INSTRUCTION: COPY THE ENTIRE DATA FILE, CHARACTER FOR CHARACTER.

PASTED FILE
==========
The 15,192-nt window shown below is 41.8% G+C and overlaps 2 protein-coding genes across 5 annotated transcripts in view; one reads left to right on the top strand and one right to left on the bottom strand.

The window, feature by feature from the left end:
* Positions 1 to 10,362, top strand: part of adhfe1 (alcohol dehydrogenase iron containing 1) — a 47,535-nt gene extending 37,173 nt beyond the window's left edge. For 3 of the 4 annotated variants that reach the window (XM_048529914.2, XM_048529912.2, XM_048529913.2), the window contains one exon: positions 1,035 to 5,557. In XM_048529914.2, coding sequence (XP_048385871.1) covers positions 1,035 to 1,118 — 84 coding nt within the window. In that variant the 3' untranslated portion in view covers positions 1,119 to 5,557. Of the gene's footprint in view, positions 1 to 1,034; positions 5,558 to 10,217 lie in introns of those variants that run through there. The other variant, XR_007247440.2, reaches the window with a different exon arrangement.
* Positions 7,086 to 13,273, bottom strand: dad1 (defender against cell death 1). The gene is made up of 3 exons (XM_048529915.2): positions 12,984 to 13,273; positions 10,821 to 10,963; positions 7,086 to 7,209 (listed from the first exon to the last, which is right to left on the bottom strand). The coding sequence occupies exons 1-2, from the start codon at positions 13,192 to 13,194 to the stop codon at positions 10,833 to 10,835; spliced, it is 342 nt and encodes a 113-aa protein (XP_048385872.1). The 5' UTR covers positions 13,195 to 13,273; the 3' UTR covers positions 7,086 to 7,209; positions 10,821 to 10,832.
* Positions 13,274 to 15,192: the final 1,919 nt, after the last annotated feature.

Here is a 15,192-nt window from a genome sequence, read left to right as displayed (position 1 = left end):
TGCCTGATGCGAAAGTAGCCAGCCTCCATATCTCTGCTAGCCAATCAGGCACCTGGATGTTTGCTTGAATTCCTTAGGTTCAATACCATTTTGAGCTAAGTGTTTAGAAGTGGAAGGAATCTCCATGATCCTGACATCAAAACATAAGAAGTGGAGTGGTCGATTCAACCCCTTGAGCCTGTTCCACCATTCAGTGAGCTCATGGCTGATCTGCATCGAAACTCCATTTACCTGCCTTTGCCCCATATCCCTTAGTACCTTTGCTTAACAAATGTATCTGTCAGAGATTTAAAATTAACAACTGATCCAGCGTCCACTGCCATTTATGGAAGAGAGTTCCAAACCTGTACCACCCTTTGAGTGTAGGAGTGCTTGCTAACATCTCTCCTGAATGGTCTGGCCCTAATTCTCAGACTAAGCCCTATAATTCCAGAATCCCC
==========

The 15,192-nt window shown below is 41.8% G+C and overlaps 2 protein-coding genes across 5 annotated transcripts in view; one reads left to right on the top strand and one right to left on the bottom strand.

The window, feature by feature from the left end:
* Positions 1 to 10,362, top strand: part of adhfe1 (alcohol dehydrogenase iron containing 1) — a 47,535-nt gene extending 37,173 nt beyond the window's left edge. For 3 of the 4 annotated variants that reach the window (XM_048529914.2, XM_048529912.2, XM_048529913.2), the window contains one exon: positions 1,035 to 5,557. In XM_048529914.2, coding sequence (XP_048385871.1) covers positions 1,035 to 1,118 — 84 coding nt within the window. In that variant the 3' untranslated portion in view covers positions 1,119 to 5,557. Of the gene's footprint in view, positions 1 to 1,034; positions 5,558 to 10,217 lie in introns of those variants that run through there. The other variant, XR_007247440.2, reaches the window with a different exon arrangement.
* Positions 7,086 to 13,273, bottom strand: dad1 (defender against cell death 1). The gene is made up of 3 exons (XM_048529915.2): positions 12,984 to 13,273; positions 10,821 to 10,963; positions 7,086 to 7,209 (listed from the first exon to the last, which is right to left on the bottom strand). The coding sequence occupies exons 1-2, from the start codon at positions 13,192 to 13,194 to the stop codon at positions 10,833 to 10,835; spliced, it is 342 nt and encodes a 113-aa protein (XP_048385872.1). The 5' UTR covers positions 13,195 to 13,273; the 3' UTR covers positions 7,086 to 7,209; positions 10,821 to 10,832.
* Positions 13,274 to 15,192: the final 1,919 nt, after the last annotated feature.

Here is a 15,192-nt window from a genome sequence, read left to right as displayed (position 1 = left end):
TGCCTGATGCGAAAGTAGCCAGCCTCCATATCTCTGCTAGCCAATCAGGCACCTGGATGTTTGCTTGAATTCCTTAGGTTCAATACCATTTTGAGCTAAGTGTTTAGAAGTGGAAGGAATCTCCATGATCCTGACATCAAAACATAAGAAGTGGAGTGGTCGATTCAACCCCTTGAGCCTGTTCCACCATTCAGTGAGCTCATGGCTGATCTGCATCGAAACTCCATTTACCTGCCTTTGCCCCATATCCCTTAGTACCTTTGCTTAACAAATGTATCTGTCAGAGATTTAAAATTAACAACTGATCCAGCGTCCACTGCCATTTATGGAAGAGAGTTCCAAACCTGTACCACCCTTTGAGTGTAGGAGTGCTTGCTAACATCTCTCCTGAATGGTCTGGCCCTAATTCTCAGACTAAGCCCTATAATTCCAGAATCCCC